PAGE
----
Although the SPLC challenge is based on equal protection, tuition tax credit laws in other states have been challenged on the ground that they violate state constitutional provisions prohibiting state aid to religious institutions.  In June 2013, Legal Clips summarized a decision by a Stafford County Superior Court in Duncan v. State of New Hampshire holding that New Hampshire’s tuition tax credit law violates the No-Aid Clause of Part II, Article 83 of the New Hampshire Constitution.  The court concluded: “The program has been shown to have ‘money raised by taxation’ inevitably go toward educational expenses at nonpublic ‘religious’ schools without restriction regarding how the money may be used.  The benefit to ‘religious’ schools will be inevitably and obviously more than incidental or de minimis.”]

Indiana teachers’ union and NEA agree to pay $14 million to settle suit over mismanaged health insurance premiums

The Indiana Business Journal reports that the Indiana State Teachers Association (ISTA) and its parent organization, the National Education Association (NEA), have agreed to pay $14 million under a tentative settlement to 27 Indiana school corporations whose employees contributed premiums to the now-defunct Indiana State Teachers Association Insurance Trust for medical insurance.  A 2009 lawsuit brought by the Securities Division of the Indiana Secretary of State claimed that the ISTA Insurance Trust had sold the schools unregistered securities, commingled the funds of its medical and long-term disability insurance plans, and falsified reports to the schools.

Those allegedly falsified reports claimed the schools had amassed $27 million in excess premium payments, which were being held in “claims stabilization reserves” to offset future premium increases.  The suit contended that in reality, the ISTA Insurance Trust began using those claims stabilization reserves to pay off claims being generated by members in its long-term disability insurance plan.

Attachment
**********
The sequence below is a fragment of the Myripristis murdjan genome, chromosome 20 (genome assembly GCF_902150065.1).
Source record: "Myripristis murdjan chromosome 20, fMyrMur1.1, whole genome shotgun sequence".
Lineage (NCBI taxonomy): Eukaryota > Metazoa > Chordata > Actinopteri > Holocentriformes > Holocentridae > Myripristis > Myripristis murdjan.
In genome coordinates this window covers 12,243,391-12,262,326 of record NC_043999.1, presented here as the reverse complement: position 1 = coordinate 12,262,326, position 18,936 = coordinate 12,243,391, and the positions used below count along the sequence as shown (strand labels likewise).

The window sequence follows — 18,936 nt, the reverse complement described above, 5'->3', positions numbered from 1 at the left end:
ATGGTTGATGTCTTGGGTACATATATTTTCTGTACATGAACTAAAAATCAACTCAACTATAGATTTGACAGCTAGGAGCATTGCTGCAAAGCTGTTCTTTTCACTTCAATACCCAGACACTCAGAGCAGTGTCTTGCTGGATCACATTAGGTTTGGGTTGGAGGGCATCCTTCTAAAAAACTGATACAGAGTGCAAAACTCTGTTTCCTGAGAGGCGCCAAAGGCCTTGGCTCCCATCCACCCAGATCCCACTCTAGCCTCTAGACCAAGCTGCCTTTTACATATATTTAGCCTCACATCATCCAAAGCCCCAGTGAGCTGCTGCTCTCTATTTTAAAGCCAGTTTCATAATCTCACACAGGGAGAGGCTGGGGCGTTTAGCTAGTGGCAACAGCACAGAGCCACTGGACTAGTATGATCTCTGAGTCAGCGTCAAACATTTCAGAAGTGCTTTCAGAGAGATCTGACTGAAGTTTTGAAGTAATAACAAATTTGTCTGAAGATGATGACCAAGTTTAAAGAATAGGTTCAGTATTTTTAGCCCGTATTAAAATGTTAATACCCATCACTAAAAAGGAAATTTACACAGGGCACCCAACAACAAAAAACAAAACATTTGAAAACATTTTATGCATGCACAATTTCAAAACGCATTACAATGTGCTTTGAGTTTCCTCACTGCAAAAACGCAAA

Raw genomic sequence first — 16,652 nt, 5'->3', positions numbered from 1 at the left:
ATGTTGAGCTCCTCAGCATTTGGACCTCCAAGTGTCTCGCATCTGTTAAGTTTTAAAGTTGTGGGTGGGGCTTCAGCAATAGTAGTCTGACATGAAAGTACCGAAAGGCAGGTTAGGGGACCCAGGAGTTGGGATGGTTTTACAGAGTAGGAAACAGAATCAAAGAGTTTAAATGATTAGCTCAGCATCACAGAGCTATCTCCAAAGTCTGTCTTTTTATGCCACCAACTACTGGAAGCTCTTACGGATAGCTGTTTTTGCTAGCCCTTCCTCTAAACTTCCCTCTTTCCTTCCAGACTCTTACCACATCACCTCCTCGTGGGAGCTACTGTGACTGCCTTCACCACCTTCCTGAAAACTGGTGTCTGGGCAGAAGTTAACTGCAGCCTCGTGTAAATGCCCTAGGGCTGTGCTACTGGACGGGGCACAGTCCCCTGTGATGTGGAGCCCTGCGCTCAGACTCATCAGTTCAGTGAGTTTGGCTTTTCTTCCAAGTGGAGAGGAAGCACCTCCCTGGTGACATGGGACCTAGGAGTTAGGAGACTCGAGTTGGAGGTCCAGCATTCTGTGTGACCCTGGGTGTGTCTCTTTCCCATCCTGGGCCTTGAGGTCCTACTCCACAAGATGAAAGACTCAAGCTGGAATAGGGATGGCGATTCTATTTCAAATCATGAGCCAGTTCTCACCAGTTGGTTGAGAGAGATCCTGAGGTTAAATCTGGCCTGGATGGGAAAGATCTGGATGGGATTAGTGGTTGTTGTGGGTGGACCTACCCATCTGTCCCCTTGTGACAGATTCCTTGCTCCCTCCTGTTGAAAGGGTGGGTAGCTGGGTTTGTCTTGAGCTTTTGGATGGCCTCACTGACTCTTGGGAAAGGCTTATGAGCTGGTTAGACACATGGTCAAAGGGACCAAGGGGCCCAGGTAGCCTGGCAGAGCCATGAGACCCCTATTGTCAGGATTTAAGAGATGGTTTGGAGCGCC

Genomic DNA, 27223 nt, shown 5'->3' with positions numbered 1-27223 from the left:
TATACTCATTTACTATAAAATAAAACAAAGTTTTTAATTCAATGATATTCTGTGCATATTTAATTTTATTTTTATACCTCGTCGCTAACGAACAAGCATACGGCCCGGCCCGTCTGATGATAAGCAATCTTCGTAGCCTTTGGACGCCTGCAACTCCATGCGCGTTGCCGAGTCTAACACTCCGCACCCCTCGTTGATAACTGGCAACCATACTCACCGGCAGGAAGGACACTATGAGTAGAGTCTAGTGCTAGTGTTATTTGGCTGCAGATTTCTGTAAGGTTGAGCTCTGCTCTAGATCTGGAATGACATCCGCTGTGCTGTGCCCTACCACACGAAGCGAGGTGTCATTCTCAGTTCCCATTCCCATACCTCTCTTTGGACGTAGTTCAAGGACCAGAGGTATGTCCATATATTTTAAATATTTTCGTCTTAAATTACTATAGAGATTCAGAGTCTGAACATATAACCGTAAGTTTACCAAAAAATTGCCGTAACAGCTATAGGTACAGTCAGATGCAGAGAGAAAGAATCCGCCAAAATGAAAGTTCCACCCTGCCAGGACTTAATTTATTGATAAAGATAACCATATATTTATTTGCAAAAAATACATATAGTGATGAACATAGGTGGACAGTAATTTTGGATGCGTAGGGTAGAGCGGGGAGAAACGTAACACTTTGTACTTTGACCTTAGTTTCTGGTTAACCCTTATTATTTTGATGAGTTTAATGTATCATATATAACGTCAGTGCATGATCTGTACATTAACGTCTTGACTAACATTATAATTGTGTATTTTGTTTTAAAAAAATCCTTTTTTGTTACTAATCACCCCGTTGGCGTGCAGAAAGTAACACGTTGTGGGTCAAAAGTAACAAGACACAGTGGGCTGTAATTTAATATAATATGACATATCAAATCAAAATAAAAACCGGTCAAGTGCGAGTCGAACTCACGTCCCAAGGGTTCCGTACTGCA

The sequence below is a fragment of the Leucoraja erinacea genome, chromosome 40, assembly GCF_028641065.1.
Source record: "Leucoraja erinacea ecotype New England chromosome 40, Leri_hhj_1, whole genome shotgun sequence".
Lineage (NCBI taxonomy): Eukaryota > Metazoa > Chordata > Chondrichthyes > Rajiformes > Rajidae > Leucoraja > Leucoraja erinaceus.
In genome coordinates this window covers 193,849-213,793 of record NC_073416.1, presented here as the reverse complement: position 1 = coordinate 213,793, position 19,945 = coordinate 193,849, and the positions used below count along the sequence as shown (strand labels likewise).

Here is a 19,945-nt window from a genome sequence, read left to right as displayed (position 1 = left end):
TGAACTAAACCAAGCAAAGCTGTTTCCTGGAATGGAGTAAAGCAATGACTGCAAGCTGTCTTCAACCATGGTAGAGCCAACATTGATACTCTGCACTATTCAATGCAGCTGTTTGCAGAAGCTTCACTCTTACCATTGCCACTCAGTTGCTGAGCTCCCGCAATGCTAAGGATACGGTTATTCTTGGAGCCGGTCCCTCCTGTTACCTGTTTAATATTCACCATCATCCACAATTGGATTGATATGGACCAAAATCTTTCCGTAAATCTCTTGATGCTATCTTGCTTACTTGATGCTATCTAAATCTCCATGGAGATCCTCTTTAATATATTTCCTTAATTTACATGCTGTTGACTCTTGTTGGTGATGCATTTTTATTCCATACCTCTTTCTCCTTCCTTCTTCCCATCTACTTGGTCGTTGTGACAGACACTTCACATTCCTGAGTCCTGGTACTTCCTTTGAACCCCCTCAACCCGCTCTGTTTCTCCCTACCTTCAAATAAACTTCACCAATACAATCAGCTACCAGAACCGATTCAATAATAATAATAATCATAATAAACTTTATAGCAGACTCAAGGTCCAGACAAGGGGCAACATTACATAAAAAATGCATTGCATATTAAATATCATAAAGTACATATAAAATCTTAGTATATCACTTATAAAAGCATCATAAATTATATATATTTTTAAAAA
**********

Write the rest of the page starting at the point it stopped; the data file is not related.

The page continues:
Once finalized, the settlement calls for ISTA and NEA to write a check for the $14 million within 10 days.  The money will be paid to the Secretary of State’s office, which will distribute it to the school corporations.

Mark Shoup, a spokesman for ISTA, said the teachers union hopes the settlement puts its troubles with the insurance trust behind it.  “It allows us as ISTA, the teachers organization, to really move forward and focus on our mission, which is being the voice of teachers,” Shoup said.

The settlement will pay each school corporation roughly 52 cents for every dollar they were told was being held in reserve for them at the ISTA Insurance Trust.  “We think it’s more than fair,” Shoup said.  “At this point, we think it’s something everyone can live with.”

Letters were mailed on Thursday informing the school districts of the settlement terms, which also require the school districts to release ISTA and NEA from any further legal claims.  If any of the 27 school corporations does not agree to the settlement, then the case is set to proceed to trial Oct. 28.

“We are confident that we have a majority of the schools in agreement,” said Indiana Secretary of State Connie Lawson.  She added that while the state believes ISTA and NEA should pay back all $27 million, the settlement would avoid the years-long legal battle that would be necessary to win such a judgment against them.